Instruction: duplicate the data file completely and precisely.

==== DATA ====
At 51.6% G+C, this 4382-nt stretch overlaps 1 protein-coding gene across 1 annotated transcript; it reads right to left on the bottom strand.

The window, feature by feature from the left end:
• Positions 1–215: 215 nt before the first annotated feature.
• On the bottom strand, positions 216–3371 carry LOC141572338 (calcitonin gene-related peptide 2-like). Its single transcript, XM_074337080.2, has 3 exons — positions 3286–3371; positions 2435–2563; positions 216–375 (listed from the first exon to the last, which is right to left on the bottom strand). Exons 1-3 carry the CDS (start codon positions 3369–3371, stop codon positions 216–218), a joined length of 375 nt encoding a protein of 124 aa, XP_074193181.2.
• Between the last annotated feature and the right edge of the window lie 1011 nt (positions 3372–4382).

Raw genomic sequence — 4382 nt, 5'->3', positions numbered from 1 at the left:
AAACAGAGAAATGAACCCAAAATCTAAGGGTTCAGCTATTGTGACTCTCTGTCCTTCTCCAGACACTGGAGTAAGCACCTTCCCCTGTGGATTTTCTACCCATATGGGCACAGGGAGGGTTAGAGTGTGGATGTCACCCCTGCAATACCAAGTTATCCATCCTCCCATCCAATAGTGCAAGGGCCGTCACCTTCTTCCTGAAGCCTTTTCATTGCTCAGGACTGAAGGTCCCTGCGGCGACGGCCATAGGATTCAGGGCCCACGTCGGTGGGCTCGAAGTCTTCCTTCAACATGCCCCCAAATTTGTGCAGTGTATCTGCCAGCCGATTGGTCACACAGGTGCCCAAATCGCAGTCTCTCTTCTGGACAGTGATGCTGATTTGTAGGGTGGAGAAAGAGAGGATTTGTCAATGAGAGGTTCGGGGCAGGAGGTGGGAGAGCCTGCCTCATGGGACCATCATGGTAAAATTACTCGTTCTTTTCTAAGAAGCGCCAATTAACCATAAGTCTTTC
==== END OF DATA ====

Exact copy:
At 51.6% G+C, this 4382-nt stretch overlaps 1 protein-coding gene across 1 annotated transcript; it reads right to left on the bottom strand.

The window, feature by feature from the left end:
• Positions 1–215: 215 nt before the first annotated feature.
• On the bottom strand, positions 216–3371 carry LOC141572338 (calcitonin gene-related peptide 2-like). Its single transcript, XM_074337080.2, has 3 exons — positions 3286–3371; positions 2435–2563; positions 216–375 (listed from the first exon to the last, which is right to left on the bottom strand). Exons 1-3 carry the CDS (start codon positions 3369–3371, stop codon positions 216–218), a joined length of 375 nt encoding a protein of 124 aa, XP_074193181.2.
• Between the last annotated feature and the right edge of the window lie 1011 nt (positions 3372–4382).

Raw genomic sequence — 4382 nt, 5'->3', positions numbered from 1 at the left:
AAACAGAGAAATGAACCCAAAATCTAAGGGTTCAGCTATTGTGACTCTCTGTCCTTCTCCAGACACTGGAGTAAGCACCTTCCCCTGTGGATTTTCTACCCATATGGGCACAGGGAGGGTTAGAGTGTGGATGTCACCCCTGCAATACCAAGTTATCCATCCTCCCATCCAATAGTGCAAGGGCCGTCACCTTCTTCCTGAAGCCTTTTCATTGCTCAGGACTGAAGGTCCCTGCGGCGACGGCCATAGGATTCAGGGCCCACGTCGGTGGGCTCGAAGTCTTCCTTCAACATGCCCCCAAATTTGTGCAGTGTATCTGCCAGCCGATTGGTCACACAGGTGCCCAAATCGCAGTCTCTCTTCTGGACAGTGATGCTGATTTGTAGGGTGGAGAAAGAGAGGATTTGTCAATGAGAGGTTCGGGGCAGGAGGTGGGAGAGCCTGCCTCATGGGACCATCATGGTAAAATTACTCGTTCTTTTCTAAGAAGCGCCAATTAACCATAAGTCTTTC